Or maybe I'm just an old no-fun-nik and it's NOT 1987 all over again. After all, I scanned the seats but never saw MY high school clique anyplace: the outcasts. Where were the kids in black turtlenecks and Joy Division t-shirts making crass comments about lack of individualism and people behaving like sheep? I saw not ONE kid sticking it to The Man. I just saw a school full of spirit and having a blast.

Maybe that's what pep assemblies are all about. All I know is that -- even though I remain a Silver Streak by birthright -- I high-fived a stranger when I saw on the news that the Rocks crushed Quincy in the big game.

Friday, September 28, 2007

COLUMN: Crockpot

When you're a single, aging, chubby, nerdtastic man-boy such as myself, moments of sheer ego-boosting don't come often. And when those fleeting moments DO occur, you've got to cherish them and ride that ego wave for as long as you possibly can. which is why I don't need to apologize before telling you all about how TOTALLY SUPER AWESOME I am.

I achieved something this weekend. Something I've never been able to pull off before. Something that I'll be patting myself on the back over for weeks to come. To the average person, it's probably nothing. It's probably going to be a huge anti-climax. It's probably going to cause that one dude to make his "IS THIS NEWS?" comment when this column runs online. But I don't care. I did it and I'm proud.

I... cooked dinner.

And here's the kicker: It was good. Like, REALLY good. Like, friends-asked-me-for-the-recipe kinda good. This may seem like no big deal to you, but for a culinary moron like me, it's nothing less than an epic moment of achievement.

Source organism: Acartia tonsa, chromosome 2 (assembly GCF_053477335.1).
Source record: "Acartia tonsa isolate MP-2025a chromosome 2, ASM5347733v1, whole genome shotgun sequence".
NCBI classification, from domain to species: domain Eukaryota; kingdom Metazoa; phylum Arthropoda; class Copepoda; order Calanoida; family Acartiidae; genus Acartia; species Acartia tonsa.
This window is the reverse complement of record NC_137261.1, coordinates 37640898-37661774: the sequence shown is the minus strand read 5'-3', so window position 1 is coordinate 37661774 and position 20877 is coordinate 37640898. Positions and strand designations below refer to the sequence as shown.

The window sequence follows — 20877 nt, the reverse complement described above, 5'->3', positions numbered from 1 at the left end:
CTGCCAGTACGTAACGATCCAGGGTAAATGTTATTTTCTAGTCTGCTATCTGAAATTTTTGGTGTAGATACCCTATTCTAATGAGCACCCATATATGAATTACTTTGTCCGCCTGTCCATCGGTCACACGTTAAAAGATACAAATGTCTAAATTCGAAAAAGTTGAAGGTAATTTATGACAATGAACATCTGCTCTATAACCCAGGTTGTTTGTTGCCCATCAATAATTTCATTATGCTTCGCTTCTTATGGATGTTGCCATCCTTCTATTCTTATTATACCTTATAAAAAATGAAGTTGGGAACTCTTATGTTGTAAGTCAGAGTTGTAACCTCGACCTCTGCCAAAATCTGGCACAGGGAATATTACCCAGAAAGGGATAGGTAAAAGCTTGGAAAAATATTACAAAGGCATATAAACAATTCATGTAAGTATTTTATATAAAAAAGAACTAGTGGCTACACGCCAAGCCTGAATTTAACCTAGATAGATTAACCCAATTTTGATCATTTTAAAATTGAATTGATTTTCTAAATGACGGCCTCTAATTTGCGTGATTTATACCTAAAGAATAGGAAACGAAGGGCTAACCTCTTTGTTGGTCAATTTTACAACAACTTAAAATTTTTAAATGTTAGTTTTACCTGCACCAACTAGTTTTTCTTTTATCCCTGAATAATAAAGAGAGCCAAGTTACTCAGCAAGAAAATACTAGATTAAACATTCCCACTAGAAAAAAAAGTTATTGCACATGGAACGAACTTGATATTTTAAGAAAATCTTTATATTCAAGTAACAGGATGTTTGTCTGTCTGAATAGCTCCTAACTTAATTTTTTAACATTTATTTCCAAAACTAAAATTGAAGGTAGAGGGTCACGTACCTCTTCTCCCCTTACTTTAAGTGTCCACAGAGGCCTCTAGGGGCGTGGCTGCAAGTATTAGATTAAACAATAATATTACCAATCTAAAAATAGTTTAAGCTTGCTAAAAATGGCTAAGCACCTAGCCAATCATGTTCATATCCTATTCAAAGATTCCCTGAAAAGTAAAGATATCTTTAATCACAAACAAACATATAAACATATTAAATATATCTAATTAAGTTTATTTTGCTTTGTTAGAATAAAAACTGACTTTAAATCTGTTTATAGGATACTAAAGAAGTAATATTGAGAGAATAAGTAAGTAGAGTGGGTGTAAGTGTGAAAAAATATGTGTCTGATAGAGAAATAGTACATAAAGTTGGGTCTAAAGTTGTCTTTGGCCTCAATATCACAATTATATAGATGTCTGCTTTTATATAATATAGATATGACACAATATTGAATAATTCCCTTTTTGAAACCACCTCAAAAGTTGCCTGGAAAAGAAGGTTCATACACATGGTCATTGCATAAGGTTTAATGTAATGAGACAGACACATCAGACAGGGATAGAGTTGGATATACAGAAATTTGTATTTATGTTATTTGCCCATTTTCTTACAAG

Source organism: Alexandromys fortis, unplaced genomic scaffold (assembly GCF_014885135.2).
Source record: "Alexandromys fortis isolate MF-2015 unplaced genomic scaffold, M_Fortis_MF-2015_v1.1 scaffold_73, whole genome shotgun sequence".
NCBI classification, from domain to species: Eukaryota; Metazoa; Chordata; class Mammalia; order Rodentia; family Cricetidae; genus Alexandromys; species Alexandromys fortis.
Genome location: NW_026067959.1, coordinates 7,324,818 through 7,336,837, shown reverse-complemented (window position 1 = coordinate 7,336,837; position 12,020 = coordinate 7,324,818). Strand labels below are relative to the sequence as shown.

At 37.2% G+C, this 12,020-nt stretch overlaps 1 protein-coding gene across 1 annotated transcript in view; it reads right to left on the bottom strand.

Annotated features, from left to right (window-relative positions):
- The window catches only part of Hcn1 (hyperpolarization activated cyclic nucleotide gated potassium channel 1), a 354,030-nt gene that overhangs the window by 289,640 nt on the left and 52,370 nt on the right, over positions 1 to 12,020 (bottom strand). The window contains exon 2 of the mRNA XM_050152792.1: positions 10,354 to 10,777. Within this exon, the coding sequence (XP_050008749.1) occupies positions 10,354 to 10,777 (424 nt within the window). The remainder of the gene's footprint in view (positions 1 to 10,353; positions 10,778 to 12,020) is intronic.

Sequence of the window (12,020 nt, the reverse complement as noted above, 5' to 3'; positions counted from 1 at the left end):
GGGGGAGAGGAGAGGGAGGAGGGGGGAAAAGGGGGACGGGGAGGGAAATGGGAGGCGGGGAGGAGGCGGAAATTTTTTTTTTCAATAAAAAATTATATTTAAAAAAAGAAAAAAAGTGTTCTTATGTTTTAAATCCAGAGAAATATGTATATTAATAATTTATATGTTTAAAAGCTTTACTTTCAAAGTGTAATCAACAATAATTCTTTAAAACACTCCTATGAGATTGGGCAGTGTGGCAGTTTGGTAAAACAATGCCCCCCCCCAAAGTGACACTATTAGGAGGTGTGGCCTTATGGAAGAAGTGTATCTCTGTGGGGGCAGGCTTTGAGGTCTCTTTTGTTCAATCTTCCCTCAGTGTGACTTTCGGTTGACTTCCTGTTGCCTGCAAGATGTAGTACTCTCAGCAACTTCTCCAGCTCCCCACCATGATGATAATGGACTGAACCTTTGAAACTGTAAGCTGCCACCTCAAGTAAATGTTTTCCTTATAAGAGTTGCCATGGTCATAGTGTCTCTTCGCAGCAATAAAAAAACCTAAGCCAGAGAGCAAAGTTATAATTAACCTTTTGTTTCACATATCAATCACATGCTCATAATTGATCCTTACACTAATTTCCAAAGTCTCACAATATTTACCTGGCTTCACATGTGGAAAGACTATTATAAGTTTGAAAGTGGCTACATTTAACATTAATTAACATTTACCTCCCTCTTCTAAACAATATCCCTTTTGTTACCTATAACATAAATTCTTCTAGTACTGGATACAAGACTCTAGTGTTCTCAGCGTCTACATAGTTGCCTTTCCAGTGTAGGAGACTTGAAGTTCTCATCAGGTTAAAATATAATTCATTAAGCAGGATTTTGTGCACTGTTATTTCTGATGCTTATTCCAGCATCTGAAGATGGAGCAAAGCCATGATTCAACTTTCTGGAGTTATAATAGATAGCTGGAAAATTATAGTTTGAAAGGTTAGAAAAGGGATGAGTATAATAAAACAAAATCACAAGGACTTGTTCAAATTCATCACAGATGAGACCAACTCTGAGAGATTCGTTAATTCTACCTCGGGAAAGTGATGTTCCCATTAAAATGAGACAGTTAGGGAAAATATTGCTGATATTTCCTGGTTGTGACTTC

It's not like I have any particularly deep-seeded ethical conflicts with my kitchen appliances or anything. It's just that -- as a single guy with a surplus of jobs, activities, and laziness aplenty -- cooking takes up waaaay too much time. First you have to cook the food. Then you have to clean it all up. And THAT is why Pizza Hut is on my speed dial.

I actually enjoy cooking when the mood hits. But since I make my own meals 0.0001% of the time, I'm incompetent at it. Among my many misdeeds:

- Making spaghetti in a hot pot. Call it a learning experience. Call it a science experiment. Call it time to buy a new hot pot, because whatever substance the spaghetti transfigured itself into lines the walls of that hot pot to this day.

- Frying bacon in a pot. Hey, my only skillet was busy with instant pancakes at the time, so I figured "what-the-hey" and threw some bacon into a pot -- whereupon it shriveled up into a series of grease-coated bacon death-balls.

- Baking a cake. Once on a dare, I decided to pull out the craziest cake recipe I could find and try to make it for a Food Day here at work. The finished product never made it to Food Day, but it could have served as a formidable blunt weapon and/or doorstop quite well.

But recently I discovered my problem. I was merely using the wrong appliances. Stoves, ovens, mixers -- all these do is exascerbate my culinary ineptitude. Why bother learning how to use these energy-wasting and skill-requiring implements when modern science has provided us bachelors with the ultimate cooking tool.

I speak, of course, of mankind's greatest creation: the crock pot.

Crock pot cooking is DEFINITELY more my speed. Throw some stuff in, switch the thing on, go watch a NASCAR race and some football, and a mere 8 to 10 hours later, din-din is served. Nerds especially dig the ease and creativity of crock-pots. If you don't believe me, type "crock pot recipes" into Google and enjoy the 2,370,000 results. If they sell it in a grocery store, you can probably melt it in a slow cooker with a gob of Velveeta and some soup mix and turn it into Bachelor's Delight.